As everyone knows, there is no more effective way to shape the behavior of young people than through state-mandated posters on their classroom walls. At least that’s what Republicans in the Texas legislature seem to believe, which is why they’re advancing a bill requiring the posting of the Ten Commandments in every public school classroom in the state.
Texas is growing more purple with each passing year, which is exactly why the Republican-dominated legislature is reasserting the right’s political and cultural power with ever more radically conservative laws. Part of that effort is a series of bills meant to impose not just religion but Christianity into public schools.
One bill would allow schools to mandate “a period of prayer and Bible reading on each school day.” Another says school personnel must be allowed to “engage in religious speech or prayer while on duty.” Yet another would allow schools to replace school counselors with “chaplains” — no training or certification required. The centerpiece is the bill requiring the posting of the Ten Commandments, which has already passed the state Senate.
That bill, Democratic state Rep. James Talarico told me, “not only violates our American values, but I think it violates my Christian values.”
Talarico brings a unique perspective to this debate. He’s young and progressive, used to be a teacher, and is also a Christian who is enrolled in a Presbyterian seminary in Austin.
Talarico recently went viral for a series of clips in which he questioned Rep. Candy Noble, the bill’s Republican sponsor in the House. The exchange highlighted how when challenged, conservatives often retreat to preposterous arguments claiming that they have no religious motives when they push Christianity into the classroom.
When Talarico asked Noble how a Hindu or atheist student would feel when seeing “Thou shalt have no other gods before me” on their classroom wall, she said, “I am hoping that when they see that, they will look at it and wonder about our Founding Fathers.”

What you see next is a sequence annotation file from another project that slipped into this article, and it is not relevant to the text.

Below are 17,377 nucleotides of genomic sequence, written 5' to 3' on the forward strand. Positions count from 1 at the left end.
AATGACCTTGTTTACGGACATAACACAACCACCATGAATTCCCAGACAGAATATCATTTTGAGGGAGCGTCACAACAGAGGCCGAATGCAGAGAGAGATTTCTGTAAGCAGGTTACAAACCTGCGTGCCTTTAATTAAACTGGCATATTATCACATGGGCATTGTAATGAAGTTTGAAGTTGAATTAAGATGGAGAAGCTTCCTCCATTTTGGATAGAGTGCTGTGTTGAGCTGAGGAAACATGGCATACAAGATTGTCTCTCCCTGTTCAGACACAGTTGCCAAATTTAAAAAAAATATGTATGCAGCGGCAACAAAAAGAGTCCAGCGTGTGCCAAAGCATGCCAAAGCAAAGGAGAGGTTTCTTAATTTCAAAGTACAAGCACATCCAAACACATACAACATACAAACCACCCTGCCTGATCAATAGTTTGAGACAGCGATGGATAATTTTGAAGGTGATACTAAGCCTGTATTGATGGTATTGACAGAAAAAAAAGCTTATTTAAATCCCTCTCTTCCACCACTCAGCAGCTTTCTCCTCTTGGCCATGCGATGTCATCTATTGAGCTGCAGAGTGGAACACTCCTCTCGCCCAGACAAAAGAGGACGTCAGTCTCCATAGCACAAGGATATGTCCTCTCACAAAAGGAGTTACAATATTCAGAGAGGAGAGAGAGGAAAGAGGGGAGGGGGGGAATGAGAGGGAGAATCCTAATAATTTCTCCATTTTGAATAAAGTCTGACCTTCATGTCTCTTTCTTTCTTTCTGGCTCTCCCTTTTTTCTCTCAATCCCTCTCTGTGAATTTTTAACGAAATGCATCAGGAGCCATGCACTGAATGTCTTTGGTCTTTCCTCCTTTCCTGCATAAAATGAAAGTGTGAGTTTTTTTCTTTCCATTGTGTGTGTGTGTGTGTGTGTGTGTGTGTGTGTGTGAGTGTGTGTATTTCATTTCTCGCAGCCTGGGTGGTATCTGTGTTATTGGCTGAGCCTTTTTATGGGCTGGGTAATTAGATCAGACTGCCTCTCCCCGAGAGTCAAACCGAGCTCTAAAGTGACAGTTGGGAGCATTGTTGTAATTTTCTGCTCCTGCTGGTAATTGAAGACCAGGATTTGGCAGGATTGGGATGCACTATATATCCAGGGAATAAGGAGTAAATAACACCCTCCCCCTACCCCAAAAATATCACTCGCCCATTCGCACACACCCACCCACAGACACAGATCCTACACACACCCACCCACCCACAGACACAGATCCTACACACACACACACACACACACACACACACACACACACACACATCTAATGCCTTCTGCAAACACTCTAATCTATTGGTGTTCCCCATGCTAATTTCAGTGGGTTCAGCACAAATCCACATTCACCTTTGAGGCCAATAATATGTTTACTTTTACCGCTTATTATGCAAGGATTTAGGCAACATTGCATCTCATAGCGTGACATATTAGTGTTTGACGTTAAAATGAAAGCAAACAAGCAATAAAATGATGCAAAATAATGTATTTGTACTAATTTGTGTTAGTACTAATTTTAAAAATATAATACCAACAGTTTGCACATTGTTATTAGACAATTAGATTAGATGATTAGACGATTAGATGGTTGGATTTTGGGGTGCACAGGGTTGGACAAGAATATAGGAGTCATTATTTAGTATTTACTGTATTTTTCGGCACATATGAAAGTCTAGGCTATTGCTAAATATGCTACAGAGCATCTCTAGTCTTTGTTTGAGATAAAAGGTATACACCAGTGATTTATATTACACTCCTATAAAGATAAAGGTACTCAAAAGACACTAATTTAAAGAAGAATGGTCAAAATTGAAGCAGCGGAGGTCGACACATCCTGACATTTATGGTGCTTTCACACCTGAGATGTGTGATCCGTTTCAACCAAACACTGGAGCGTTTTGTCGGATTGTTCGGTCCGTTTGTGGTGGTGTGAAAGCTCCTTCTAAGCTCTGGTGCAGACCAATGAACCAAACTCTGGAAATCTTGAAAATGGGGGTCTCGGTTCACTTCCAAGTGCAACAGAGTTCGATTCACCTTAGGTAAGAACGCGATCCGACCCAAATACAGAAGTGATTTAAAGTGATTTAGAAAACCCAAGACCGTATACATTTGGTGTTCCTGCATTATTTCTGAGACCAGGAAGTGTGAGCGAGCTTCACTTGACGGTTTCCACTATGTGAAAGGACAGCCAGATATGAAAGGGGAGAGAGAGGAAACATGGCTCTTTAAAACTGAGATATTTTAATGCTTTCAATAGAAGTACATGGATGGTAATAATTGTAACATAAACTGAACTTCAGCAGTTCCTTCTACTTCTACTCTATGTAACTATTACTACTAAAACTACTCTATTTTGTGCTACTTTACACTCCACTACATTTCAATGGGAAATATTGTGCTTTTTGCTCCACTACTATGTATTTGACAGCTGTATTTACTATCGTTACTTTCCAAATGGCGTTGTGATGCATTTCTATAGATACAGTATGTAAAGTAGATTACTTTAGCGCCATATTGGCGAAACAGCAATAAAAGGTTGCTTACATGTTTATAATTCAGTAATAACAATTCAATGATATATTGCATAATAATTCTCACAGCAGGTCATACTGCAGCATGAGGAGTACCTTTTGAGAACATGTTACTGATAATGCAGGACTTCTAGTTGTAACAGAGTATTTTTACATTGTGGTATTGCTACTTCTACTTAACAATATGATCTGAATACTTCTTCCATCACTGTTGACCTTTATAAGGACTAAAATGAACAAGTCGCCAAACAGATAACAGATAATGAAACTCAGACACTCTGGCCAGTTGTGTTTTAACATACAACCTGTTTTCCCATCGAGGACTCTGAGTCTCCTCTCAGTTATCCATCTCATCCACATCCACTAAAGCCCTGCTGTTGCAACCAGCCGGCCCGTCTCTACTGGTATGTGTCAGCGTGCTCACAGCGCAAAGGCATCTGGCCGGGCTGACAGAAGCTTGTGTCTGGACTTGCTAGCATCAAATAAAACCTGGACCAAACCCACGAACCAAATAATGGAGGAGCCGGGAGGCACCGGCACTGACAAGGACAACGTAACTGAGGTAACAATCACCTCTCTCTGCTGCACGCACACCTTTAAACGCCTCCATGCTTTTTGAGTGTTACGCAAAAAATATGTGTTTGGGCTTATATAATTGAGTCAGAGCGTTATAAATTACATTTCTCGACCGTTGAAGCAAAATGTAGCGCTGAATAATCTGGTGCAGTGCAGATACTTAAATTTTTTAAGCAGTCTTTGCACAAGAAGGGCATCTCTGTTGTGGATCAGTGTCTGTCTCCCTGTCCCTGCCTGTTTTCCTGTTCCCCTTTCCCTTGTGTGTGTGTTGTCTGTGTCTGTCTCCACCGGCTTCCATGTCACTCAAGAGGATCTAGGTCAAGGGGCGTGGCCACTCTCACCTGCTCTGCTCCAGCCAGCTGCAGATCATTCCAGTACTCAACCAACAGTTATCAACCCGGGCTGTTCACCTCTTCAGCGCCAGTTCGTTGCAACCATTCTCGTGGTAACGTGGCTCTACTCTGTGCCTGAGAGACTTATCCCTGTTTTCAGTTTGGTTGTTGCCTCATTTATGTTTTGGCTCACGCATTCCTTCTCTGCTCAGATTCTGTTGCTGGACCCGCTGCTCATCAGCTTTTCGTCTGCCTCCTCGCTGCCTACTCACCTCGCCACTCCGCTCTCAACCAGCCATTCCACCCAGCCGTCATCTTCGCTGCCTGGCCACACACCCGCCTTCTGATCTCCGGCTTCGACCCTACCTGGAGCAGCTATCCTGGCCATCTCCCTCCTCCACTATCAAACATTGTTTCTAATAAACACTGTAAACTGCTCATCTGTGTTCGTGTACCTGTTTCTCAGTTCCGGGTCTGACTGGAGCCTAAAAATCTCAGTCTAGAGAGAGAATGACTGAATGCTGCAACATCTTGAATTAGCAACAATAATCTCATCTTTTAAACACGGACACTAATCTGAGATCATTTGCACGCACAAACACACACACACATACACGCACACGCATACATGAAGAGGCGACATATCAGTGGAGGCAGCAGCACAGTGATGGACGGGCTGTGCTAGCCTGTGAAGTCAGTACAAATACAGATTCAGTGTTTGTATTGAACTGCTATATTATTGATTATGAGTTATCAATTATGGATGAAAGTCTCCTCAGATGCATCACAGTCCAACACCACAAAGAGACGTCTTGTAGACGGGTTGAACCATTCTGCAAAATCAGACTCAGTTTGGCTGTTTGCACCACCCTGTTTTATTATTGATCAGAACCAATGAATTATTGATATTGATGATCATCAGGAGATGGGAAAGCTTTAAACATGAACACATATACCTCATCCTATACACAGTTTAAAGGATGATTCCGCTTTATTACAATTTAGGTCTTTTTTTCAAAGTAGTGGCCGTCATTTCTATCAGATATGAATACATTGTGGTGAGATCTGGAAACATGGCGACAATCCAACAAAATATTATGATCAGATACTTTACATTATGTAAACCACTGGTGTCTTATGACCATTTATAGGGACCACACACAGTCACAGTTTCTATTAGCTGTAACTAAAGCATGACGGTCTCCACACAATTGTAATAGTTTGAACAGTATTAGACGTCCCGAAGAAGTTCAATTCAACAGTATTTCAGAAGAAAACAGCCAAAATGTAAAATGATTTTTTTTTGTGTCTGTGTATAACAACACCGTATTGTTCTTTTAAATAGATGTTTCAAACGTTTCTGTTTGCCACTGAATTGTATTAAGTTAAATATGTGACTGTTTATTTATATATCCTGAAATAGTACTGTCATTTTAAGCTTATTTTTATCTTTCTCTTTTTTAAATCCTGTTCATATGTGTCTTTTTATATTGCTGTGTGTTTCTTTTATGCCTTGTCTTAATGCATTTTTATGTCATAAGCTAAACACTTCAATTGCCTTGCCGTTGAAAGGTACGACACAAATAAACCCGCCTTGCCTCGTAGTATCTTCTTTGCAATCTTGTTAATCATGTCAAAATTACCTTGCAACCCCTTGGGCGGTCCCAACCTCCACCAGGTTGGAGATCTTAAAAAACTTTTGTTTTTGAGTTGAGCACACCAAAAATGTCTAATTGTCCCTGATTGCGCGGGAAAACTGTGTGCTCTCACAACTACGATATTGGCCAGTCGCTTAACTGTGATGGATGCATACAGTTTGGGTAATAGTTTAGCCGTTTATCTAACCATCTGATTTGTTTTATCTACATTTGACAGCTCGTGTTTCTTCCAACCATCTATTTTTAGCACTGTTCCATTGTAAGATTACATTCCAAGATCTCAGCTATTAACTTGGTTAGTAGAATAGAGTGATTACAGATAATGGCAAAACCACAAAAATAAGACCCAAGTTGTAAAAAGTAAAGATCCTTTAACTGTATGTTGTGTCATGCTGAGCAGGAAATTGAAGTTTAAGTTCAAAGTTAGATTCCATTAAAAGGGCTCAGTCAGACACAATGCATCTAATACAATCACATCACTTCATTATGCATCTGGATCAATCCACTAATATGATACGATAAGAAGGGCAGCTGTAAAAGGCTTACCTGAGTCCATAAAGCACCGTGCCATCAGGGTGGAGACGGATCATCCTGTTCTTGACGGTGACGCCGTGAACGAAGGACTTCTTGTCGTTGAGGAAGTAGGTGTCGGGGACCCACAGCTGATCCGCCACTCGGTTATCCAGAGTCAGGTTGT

That might make one wonder whether Noble is familiar with the Ten Commandments herself. The first four are about devotion to the god of the Old Testament, instructing readers to reject all other gods, to make no graven images, not to take this god’s name in vain, and to keep the sabbath.
Christian nationalism rejects our legal and cultural tradition of religious pluralism. It holds that the United States was a Christian nation from its founding and that Christianity should be the basis of public policy and political power.
Prominent national Republicans are increasingly emphasizing Christian-nationalist themes. Sen. Josh Hawley (Mo.) declared in a speech last year that “without the Bible, there is no America.” Florida Gov. Ron DeSantis released an ad claiming that he was literally created by the almighty to do His work in politics.
Texas Lt. Gov. Dan Patrick said last year, “We were a nation founded upon not the words of our founders but the words of God because He wrote the Constitution.” Rep. Marjorie Taylor Greene (Ga.) calls herself a “proud Christian nationalist.”
The right is surely growing more focused on creating a kind of Christian cultural hegemony in public institutions in part because Christianity is in a steep decline. Three decades ago, about 90 percent of Americans identified as Christian. Today, the number has fallen to the low 60s and the decline is likely to continue.
Something similar is happening politically in Texas. Republicans have a lock on power, yet the state continues inexorably moving away from them, culturally and demographically.
“I think this is the death rattle of a dying worldview,” Talarico told me. “In some ways, the far right is like a wounded animal here in Texas. They know that Texas is becoming increasingly diverse, Texas is becoming younger, and that new Texas is not going to stand for these extreme policies.”
Posting the Ten Commandments in schools is an obvious violation of Supreme Court precedent. But a series of recent decisions culminating last year in Kennedy v. Bremerton School District, which allowed a public high school football coach to hold prayer sessions on the field after games, has convinced the right that the court will greenlight almost any injection of Christianity into public institutions.
A legal challenge to these Texas measures could become the vehicle for the Supreme Court to once and for all banish the establishment clause to a constitutional netherworld, where the court essentially decrees that it has no force. It’s the same place the court deposited the “well-regulated militia” clause of the Second Amendment.
But Talarico insists that people like him can change minds and fight back. “Christians like me have a moral obligation to speak out,” he told me. Nothing less than the possible repeal of the idea that America is a religiously pluralistic nation is at stake.